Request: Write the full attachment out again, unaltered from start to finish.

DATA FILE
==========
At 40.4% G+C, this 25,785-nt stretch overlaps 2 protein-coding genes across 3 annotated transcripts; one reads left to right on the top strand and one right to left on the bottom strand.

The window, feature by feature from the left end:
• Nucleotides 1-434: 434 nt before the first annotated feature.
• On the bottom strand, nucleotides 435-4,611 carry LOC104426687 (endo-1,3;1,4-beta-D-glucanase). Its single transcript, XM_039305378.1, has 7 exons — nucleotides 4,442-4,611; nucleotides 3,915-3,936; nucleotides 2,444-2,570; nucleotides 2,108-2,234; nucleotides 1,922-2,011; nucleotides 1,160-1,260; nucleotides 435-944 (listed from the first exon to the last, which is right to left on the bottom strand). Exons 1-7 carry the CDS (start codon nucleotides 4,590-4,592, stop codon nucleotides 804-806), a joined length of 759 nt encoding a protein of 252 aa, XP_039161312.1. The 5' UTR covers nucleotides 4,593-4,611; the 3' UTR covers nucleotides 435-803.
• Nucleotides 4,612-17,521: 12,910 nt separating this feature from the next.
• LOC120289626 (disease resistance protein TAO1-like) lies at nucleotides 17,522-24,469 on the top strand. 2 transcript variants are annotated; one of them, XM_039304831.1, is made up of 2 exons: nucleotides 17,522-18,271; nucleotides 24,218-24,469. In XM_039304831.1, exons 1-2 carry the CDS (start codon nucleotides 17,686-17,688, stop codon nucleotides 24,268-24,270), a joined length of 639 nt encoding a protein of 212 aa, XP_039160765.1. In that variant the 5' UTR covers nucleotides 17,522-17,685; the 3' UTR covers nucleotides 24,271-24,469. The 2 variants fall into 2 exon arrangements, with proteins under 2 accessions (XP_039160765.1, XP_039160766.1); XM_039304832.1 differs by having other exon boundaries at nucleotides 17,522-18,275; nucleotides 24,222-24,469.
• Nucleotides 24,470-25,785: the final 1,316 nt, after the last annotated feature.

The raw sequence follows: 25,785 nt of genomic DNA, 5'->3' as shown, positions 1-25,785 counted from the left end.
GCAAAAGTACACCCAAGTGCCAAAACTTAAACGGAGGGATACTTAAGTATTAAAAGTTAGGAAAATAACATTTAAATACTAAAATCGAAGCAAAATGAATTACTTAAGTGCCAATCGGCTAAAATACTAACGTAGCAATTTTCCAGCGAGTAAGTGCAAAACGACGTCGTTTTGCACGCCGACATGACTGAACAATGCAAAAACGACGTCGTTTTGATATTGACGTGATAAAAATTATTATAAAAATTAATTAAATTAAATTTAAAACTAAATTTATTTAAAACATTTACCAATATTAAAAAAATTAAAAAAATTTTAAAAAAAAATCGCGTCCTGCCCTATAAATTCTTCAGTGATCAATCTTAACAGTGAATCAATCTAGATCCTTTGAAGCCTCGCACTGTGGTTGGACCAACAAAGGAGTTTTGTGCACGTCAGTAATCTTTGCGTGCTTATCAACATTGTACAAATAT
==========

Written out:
At 40.4% G+C, this 25,785-nt stretch overlaps 2 protein-coding genes across 3 annotated transcripts; one reads left to right on the top strand and one right to left on the bottom strand.

The window, feature by feature from the left end:
• Nucleotides 1-434: 434 nt before the first annotated feature.
• On the bottom strand, nucleotides 435-4,611 carry LOC104426687 (endo-1,3;1,4-beta-D-glucanase). Its single transcript, XM_039305378.1, has 7 exons — nucleotides 4,442-4,611; nucleotides 3,915-3,936; nucleotides 2,444-2,570; nucleotides 2,108-2,234; nucleotides 1,922-2,011; nucleotides 1,160-1,260; nucleotides 435-944 (listed from the first exon to the last, which is right to left on the bottom strand). Exons 1-7 carry the CDS (start codon nucleotides 4,590-4,592, stop codon nucleotides 804-806), a joined length of 759 nt encoding a protein of 252 aa, XP_039161312.1. The 5' UTR covers nucleotides 4,593-4,611; the 3' UTR covers nucleotides 435-803.
• Nucleotides 4,612-17,521: 12,910 nt separating this feature from the next.
• LOC120289626 (disease resistance protein TAO1-like) lies at nucleotides 17,522-24,469 on the top strand. 2 transcript variants are annotated; one of them, XM_039304831.1, is made up of 2 exons: nucleotides 17,522-18,271; nucleotides 24,218-24,469. In XM_039304831.1, exons 1-2 carry the CDS (start codon nucleotides 17,686-17,688, stop codon nucleotides 24,268-24,270), a joined length of 639 nt encoding a protein of 212 aa, XP_039160765.1. In that variant the 5' UTR covers nucleotides 17,522-17,685; the 3' UTR covers nucleotides 24,271-24,469. The 2 variants fall into 2 exon arrangements, with proteins under 2 accessions (XP_039160765.1, XP_039160766.1); XM_039304832.1 differs by having other exon boundaries at nucleotides 17,522-18,275; nucleotides 24,222-24,469.
• Nucleotides 24,470-25,785: the final 1,316 nt, after the last annotated feature.

The raw sequence follows: 25,785 nt of genomic DNA, 5'->3' as shown, positions 1-25,785 counted from the left end.
GCAAAAGTACACCCAAGTGCCAAAACTTAAACGGAGGGATACTTAAGTATTAAAAGTTAGGAAAATAACATTTAAATACTAAAATCGAAGCAAAATGAATTACTTAAGTGCCAATCGGCTAAAATACTAACGTAGCAATTTTCCAGCGAGTAAGTGCAAAACGACGTCGTTTTGCACGCCGACATGACTGAACAATGCAAAAACGACGTCGTTTTGATATTGACGTGATAAAAATTATTATAAAAATTAATTAAATTAAATTTAAAACTAAATTTATTTAAAACATTTACCAATATTAAAAAAATTAAAAAAATTTTAAAAAAAAATCGCGTCCTGCCCTATAAATTCTTCAGTGATCAATCTTAACAGTGAATCAATCTAGATCCTTTGAAGCCTCGCACTGTGGTTGGACCAACAAAGGAGTTTTGTGCACGTCAGTAATCTTTGCGTGCTTATCAACATTGTACAAATAT